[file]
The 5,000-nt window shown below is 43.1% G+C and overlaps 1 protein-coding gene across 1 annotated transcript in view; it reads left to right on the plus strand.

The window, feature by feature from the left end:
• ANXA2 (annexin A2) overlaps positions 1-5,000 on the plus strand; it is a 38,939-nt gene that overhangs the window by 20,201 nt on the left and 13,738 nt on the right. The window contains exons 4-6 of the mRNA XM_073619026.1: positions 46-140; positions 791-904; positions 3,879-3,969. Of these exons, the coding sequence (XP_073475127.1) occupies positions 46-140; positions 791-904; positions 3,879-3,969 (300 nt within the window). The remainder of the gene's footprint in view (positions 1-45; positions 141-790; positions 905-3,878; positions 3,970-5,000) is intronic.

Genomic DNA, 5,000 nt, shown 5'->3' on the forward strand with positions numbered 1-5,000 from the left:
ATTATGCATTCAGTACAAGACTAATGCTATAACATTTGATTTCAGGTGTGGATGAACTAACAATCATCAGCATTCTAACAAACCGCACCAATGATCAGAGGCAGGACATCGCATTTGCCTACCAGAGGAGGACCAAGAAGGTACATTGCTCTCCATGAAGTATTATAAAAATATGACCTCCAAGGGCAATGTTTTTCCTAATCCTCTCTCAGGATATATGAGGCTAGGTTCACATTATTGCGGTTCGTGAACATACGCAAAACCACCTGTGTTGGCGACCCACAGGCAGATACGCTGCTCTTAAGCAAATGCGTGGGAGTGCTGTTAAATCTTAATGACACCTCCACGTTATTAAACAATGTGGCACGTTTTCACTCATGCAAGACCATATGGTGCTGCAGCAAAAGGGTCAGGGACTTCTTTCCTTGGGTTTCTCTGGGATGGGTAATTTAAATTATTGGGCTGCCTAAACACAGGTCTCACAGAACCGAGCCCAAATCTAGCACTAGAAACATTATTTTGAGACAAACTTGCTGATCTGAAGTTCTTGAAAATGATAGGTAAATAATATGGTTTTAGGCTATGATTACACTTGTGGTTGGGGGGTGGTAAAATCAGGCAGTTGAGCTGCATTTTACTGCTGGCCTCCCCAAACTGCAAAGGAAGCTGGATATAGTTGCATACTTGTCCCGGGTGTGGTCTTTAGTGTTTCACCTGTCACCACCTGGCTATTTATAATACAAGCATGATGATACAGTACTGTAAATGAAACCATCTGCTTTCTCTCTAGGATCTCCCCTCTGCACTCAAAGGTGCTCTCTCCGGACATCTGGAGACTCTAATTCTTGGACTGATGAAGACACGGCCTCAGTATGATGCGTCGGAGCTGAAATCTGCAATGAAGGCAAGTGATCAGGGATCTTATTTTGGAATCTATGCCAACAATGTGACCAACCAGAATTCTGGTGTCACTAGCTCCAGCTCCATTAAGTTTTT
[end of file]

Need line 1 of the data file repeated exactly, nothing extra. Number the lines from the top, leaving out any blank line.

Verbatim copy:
The 5,000-nt window shown below is 43.1% G+C and overlaps 1 protein-coding gene across 1 annotated transcript in view; it reads left to right on the plus strand.